Ticketek Australia Hit by Cybersecurity Breach, Confirms Customer Details Exposed – Tech Times

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Australia’s Ticketek is reportedly the latest firm to suffer a cybersecurity breach. Ticketek has warned users that their personal information may have been stolen from a third-party global cloud-based platform.

According to the Guardian, Clare O’Neil, the minister of cybersecurity, said late Friday night that “many Australians” were affected by the breach that appeared to be limited to the disclosure of email addresses, names, and dates of birth.

While the ticketing company assured customers their credit card details and passwords were safe, O’Neil warned that they should still be vigilant about scammers. In a statement, Ticketek said it had already started informing affected customers and would provide more updates as more details become available.

On Friday night, customers received emails from Ticketek regarding the “cyber incident” that affected account holder information kept in a cloud-based platform maintained by a “reputable, global third-party supplier.”

The email did not identify the third-party supplier. However, it said that since Ticketek learned about the problem a few days ago, the company has carefully used its resources to finish the investigation and get back to users as soon as possible.

“We utilise secure encryption methods to handle credit card information and transactions are processed via a separate payment system, which has not been impacted. Ticketek does not hold identity documents for its customers… We sincerely apologise to all those who may have been affected by this incident,” the email said.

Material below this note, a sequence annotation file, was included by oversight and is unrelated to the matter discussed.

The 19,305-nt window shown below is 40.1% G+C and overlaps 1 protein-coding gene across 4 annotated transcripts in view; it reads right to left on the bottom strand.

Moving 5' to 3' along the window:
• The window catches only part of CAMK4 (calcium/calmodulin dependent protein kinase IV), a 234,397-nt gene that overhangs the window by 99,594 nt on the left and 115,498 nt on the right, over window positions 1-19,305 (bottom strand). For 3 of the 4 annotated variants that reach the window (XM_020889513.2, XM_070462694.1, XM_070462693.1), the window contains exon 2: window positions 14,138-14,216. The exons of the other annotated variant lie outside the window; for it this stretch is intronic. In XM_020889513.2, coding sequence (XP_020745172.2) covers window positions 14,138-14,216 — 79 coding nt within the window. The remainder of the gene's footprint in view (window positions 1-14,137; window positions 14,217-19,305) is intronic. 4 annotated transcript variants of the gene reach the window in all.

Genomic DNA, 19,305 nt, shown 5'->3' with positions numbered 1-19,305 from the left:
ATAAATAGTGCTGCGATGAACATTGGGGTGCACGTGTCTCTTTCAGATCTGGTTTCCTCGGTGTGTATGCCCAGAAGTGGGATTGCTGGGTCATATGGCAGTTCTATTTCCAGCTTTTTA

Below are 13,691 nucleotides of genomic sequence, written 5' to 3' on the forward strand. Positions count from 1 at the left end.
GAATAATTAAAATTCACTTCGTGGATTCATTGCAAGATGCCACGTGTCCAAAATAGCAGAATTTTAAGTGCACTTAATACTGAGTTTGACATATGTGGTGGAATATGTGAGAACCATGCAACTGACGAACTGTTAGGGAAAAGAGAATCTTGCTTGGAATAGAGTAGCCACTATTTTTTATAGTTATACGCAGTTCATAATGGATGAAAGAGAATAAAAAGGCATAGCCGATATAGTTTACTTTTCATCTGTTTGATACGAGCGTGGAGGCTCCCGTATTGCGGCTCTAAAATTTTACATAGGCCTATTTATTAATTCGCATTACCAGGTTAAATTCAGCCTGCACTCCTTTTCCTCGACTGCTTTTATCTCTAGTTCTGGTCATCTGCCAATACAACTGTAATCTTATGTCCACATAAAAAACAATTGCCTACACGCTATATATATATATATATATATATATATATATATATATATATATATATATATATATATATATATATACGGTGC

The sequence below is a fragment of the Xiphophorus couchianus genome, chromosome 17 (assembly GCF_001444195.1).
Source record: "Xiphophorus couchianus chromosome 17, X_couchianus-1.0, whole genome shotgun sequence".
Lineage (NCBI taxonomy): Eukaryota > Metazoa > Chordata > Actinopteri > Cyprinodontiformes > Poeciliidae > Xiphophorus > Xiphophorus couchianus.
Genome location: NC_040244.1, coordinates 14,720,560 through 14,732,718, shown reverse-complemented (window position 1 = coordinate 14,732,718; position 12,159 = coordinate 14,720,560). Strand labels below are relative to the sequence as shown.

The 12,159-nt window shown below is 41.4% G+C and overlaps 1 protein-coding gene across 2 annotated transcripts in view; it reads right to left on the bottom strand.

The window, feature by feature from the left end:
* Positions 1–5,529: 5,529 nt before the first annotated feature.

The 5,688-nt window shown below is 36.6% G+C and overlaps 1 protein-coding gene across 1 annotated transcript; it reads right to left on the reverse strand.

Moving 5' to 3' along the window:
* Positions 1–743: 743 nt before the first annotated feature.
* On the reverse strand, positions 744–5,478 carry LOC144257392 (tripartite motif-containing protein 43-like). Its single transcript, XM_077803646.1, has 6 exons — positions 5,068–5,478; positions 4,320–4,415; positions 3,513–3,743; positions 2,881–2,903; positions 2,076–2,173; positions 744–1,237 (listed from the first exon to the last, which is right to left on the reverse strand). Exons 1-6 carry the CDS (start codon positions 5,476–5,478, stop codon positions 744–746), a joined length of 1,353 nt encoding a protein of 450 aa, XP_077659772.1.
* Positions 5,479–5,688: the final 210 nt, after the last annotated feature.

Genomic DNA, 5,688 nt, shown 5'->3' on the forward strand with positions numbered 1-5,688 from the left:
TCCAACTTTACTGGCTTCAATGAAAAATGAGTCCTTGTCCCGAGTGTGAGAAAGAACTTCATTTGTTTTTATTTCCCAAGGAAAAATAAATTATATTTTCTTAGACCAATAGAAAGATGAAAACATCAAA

Ticketek did not disclose the number of Australian clients impacted and if the cloud-based platform it had referred to was Snowflake. The Australian Signals Directorate’s Australian Cyber Security Centre (ACSC) released a notice on Saturday, saying it was aware of successful compromises of several companies that utilized Snowflake’s service.

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(Photo : Photo by Sean Gallup/Getty Images) A participant sits with a laptop computer as he attends the annual Chaos Communication Congress of the Chaos Computer Club at the Berlin Congress Center on December 28, 2010 in Berlin, Germany. The Chaos Computer Club is Europe’s biggest network of computer hackers and its annual congress draws up to 3,000 participants.

Ticketek and Snowflake

Ticketek’s data breach occurred only a few days after hackers were reported to have targeted the cloud storage platform Snowflake to steal data from its hundreds of customers.

The Boston-based company, known for providing cloud-based data storage and analytics services to numerous major brands, recently confirmed that it is investigating increased cyber threat activity targeting some of its customers’ accounts. 

This statement follows a claim by cybersecurity vendor Hudson Rock, which reported that Snowflake experienced a “massive breach” affecting up to 400 companies.

Read Also: AI Platform Hugging Face Spaces Hacked, Member Authentication Secrets Exposed 

Snowflake Cybersecurity Breach

Hudson Rock discovered the incident after communicating with a hacker who allegedly accessed the data of Ticketmaster and Santander Bank. According to the cybersecurity vendor, the hacker noted that all these breaches originated from the compromise of a single vendor, Snowflake.

The hacker asserted that they breached Snowflake by acquiring login credentials from an employee’s ServiceNow account, which seemed to be integrated into Snowflake’s internal IT infrastructure. 

This access allowed them to bypass security measures from Snowflake’s single sign-on provider, Okta. After gaining entry, the hacker claimed to have generated session tokens, enabling them to extract substantial amounts of data from the company.

Hudson Rock disclosed that the hacker then attempted to extort $20 million from Snowflake but received no response from the company.

Related Article: Unlocking the Power of AWS, GCP, Azure, and Snowflake: Strategies for Driving Digital Transformation and Reducing IT Costs

Written by Aldohn Domingo

(Photo : Tech Times)

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